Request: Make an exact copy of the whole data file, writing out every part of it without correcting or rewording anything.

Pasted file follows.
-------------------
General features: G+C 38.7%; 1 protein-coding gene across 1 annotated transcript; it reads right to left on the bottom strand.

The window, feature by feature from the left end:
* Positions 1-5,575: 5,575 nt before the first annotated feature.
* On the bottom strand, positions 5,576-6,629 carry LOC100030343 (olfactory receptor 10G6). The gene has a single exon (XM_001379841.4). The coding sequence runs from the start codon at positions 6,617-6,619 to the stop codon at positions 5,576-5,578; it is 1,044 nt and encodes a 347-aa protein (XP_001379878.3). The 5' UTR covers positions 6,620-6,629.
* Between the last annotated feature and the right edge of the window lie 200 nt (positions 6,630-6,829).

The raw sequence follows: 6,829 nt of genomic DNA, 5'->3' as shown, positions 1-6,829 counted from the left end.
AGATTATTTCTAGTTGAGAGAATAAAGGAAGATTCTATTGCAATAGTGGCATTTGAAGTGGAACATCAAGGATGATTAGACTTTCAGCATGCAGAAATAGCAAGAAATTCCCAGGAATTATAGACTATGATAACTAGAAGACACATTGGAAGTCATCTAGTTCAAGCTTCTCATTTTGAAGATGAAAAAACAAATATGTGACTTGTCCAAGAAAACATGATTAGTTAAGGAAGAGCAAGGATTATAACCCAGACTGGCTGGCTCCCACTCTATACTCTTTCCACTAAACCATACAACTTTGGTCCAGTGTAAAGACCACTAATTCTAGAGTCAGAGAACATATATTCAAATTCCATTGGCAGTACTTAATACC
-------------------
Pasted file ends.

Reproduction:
General features: G+C 38.7%; 1 protein-coding gene across 1 annotated transcript; it reads right to left on the bottom strand.

The window, feature by feature from the left end:
* Positions 1-5,575: 5,575 nt before the first annotated feature.
* On the bottom strand, positions 5,576-6,629 carry LOC100030343 (olfactory receptor 10G6). The gene has a single exon (XM_001379841.4). The coding sequence runs from the start codon at positions 6,617-6,619 to the stop codon at positions 5,576-5,578; it is 1,044 nt and encodes a 347-aa protein (XP_001379878.3). The 5' UTR covers positions 6,620-6,629.
* Between the last annotated feature and the right edge of the window lie 200 nt (positions 6,630-6,829).

The raw sequence follows: 6,829 nt of genomic DNA, 5'->3' as shown, positions 1-6,829 counted from the left end.
AGATTATTTCTAGTTGAGAGAATAAAGGAAGATTCTATTGCAATAGTGGCATTTGAAGTGGAACATCAAGGATGATTAGACTTTCAGCATGCAGAAATAGCAAGAAATTCCCAGGAATTATAGACTATGATAACTAGAAGACACATTGGAAGTCATCTAGTTCAAGCTTCTCATTTTGAAGATGAAAAAACAAATATGTGACTTGTCCAAGAAAACATGATTAGTTAAGGAAGAGCAAGGATTATAACCCAGACTGGCTGGCTCCCACTCTATACTCTTTCCACTAAACCATACAACTTTGGTCCAGTGTAAAGACCACTAATTCTAGAGTCAGAGAACATATATTCAAATTCCATTGGCAGTACTTAATACC